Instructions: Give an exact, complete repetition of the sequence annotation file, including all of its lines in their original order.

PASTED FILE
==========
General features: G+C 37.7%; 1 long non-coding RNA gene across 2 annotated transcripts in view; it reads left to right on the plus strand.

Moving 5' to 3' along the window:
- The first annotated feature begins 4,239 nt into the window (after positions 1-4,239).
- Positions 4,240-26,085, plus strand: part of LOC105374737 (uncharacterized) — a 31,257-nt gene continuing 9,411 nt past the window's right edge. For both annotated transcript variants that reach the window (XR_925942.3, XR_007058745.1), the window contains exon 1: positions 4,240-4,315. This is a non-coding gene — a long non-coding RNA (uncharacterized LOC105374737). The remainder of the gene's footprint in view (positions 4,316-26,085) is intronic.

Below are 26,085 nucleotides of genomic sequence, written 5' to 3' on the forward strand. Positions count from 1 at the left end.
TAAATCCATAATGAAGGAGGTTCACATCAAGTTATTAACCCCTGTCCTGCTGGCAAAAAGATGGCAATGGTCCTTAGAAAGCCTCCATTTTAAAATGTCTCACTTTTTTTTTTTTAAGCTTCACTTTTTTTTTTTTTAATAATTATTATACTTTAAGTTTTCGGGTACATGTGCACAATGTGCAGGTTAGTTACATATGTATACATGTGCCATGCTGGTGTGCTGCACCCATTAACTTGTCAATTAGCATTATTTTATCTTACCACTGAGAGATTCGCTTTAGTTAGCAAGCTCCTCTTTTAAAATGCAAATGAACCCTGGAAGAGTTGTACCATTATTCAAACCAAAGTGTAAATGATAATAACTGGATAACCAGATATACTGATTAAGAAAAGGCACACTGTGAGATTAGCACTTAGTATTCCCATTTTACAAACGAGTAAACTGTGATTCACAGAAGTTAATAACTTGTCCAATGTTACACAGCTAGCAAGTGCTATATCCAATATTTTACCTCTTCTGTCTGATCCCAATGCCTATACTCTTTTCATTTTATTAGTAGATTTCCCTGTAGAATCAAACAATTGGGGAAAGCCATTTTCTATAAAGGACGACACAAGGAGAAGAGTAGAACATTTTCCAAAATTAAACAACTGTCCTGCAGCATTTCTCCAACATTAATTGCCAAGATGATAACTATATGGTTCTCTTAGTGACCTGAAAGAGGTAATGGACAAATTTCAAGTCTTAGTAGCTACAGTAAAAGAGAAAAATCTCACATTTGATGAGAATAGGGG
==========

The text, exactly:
General features: G+C 37.7%; 1 long non-coding RNA gene across 2 annotated transcripts in view; it reads left to right on the plus strand.

Moving 5' to 3' along the window:
- The first annotated feature begins 4,239 nt into the window (after positions 1-4,239).
- Positions 4,240-26,085, plus strand: part of LOC105374737 (uncharacterized) — a 31,257-nt gene continuing 9,411 nt past the window's right edge. For both annotated transcript variants that reach the window (XR_925942.3, XR_007058745.1), the window contains exon 1: positions 4,240-4,315. This is a non-coding gene — a long non-coding RNA (uncharacterized LOC105374737). The remainder of the gene's footprint in view (positions 4,316-26,085) is intronic.

Below are 26,085 nucleotides of genomic sequence, written 5' to 3' on the forward strand. Positions count from 1 at the left end.
TAAATCCATAATGAAGGAGGTTCACATCAAGTTATTAACCCCTGTCCTGCTGGCAAAAAGATGGCAATGGTCCTTAGAAAGCCTCCATTTTAAAATGTCTCACTTTTTTTTTTTTAAGCTTCACTTTTTTTTTTTTTAATAATTATTATACTTTAAGTTTTCGGGTACATGTGCACAATGTGCAGGTTAGTTACATATGTATACATGTGCCATGCTGGTGTGCTGCACCCATTAACTTGTCAATTAGCATTATTTTATCTTACCACTGAGAGATTCGCTTTAGTTAGCAAGCTCCTCTTTTAAAATGCAAATGAACCCTGGAAGAGTTGTACCATTATTCAAACCAAAGTGTAAATGATAATAACTGGATAACCAGATATACTGATTAAGAAAAGGCACACTGTGAGATTAGCACTTAGTATTCCCATTTTACAAACGAGTAAACTGTGATTCACAGAAGTTAATAACTTGTCCAATGTTACACAGCTAGCAAGTGCTATATCCAATATTTTACCTCTTCTGTCTGATCCCAATGCCTATACTCTTTTCATTTTATTAGTAGATTTCCCTGTAGAATCAAACAATTGGGGAAAGCCATTTTCTATAAAGGACGACACAAGGAGAAGAGTAGAACATTTTCCAAAATTAAACAACTGTCCTGCAGCATTTCTCCAACATTAATTGCCAAGATGATAACTATATGGTTCTCTTAGTGACCTGAAAGAGGTAATGGACAAATTTCAAGTCTTAGTAGCTACAGTAAAAGAGAAAAATCTCACATTTGATGAGAATAGGGG